A common theme identified within industry comments concerned the recommendation in both guidance documents that a firm must verify the controls of a supplier’s supplier or an indirect supplier. For example, take a food manufacturer who makes a chocolate chip cookie dough ice cream product and sources the cookie dough from an ingredient supplier. The indirect supplier to the ice cream manufacturer would be the company that supplies chocolate chips to the cookie dough manufacturer. If a hazard is controlled by the chocolate chip company, then the manufacturer of the ice cream would be expected to verify the chocolate chip supplier by either reviewing the cookie dough manufacturer’s supplier verification program or by conducting its own supplier verification of the chocolate chip company.
The recommendations for the verification of indirect suppliers is opposed by several trade groups. As stated in several comments, if a contractual agreement does not exist between the importer or receiving facility, then there is no commercial or regulatory obligation for the indirect supplier to share proprietary information about its food safety program. Moreover, the process of conducting supplier verification of indirect suppliers or reviewing the supplier’s verification records for each supplier would require considerable resources.
The American Frozen Foods Institute was aligned with other industry groups when it suggested that the FDA should “permit firms to confirm their direct suppliers have good supplier approval and verification programs in place to verify their suppliers are controlling hazards, without reviewing the supplier’s documentation for each of its suppliers.”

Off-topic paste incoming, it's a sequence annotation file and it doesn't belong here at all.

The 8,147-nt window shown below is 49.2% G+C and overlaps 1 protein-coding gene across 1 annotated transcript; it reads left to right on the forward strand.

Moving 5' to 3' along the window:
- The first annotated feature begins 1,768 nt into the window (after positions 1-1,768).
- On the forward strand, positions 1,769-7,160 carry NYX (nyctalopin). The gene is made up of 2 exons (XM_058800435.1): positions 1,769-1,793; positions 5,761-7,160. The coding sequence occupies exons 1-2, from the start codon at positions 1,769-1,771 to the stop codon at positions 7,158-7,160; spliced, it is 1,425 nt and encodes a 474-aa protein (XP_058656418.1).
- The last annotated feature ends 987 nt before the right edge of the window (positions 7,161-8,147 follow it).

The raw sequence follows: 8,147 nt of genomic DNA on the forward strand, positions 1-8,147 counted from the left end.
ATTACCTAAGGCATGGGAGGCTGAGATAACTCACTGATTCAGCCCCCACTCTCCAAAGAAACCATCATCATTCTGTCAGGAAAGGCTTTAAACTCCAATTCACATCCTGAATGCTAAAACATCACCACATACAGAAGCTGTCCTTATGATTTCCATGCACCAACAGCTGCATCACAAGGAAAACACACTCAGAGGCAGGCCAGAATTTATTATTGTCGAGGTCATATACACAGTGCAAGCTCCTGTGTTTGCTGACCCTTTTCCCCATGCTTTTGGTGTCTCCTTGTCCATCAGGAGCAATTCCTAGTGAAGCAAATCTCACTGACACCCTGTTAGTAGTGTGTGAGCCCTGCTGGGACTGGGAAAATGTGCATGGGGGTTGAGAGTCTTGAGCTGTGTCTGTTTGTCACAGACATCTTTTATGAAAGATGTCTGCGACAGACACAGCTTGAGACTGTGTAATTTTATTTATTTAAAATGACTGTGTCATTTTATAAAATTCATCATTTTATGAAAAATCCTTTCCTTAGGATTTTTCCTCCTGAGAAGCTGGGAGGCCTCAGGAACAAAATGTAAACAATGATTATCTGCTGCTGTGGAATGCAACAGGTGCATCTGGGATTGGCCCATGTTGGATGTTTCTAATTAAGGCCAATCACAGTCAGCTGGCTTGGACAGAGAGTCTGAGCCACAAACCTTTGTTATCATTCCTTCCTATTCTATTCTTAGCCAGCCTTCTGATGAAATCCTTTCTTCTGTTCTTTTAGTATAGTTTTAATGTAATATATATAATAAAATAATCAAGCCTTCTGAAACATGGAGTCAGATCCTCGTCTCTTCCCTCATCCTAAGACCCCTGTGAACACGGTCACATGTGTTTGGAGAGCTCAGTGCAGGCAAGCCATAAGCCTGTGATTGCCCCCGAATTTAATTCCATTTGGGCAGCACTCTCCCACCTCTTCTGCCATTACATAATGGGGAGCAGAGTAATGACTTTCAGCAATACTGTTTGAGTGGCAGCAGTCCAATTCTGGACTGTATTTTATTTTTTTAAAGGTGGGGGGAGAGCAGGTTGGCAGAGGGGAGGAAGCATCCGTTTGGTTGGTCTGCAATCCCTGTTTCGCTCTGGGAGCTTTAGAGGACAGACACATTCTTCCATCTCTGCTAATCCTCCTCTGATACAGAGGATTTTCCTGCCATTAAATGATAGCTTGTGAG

Additional Supplier Issues to Consider
While the verification of indirect suppliers was a key issue identified by several trade groups, the industry comments on the draft guidance documents highlighted additional issues for FDA to consider, including:
- Use of Third-Party Audits – In comments submitted by AFFI, the FDA was urged to “allow receiving facilities and importers to continue using systems-based audits conducted by reputable third-party auditors against established food safety schemes as a verification activity.”
- Ingredient Testing – The NACD and Grocery Manufacturers Association (GMA) both commented on the recommendations for ingredient testing. The draft guidance provided suggestions for when firms should conduct testing on food or raw materials obtained from suppliers. The NACD comments noted the “FDA should revise these recommendations to be consistent with the industry practice of ‘test and hold’ to avoid recall situations.”
- Supplier’s Allergen Controls – AFFI has requested “that FDA allow firms to verify that the supplier has established a strong allergen labeling and management program, rather than confirm the allergen declaration for all food or material obtained from the supplier.”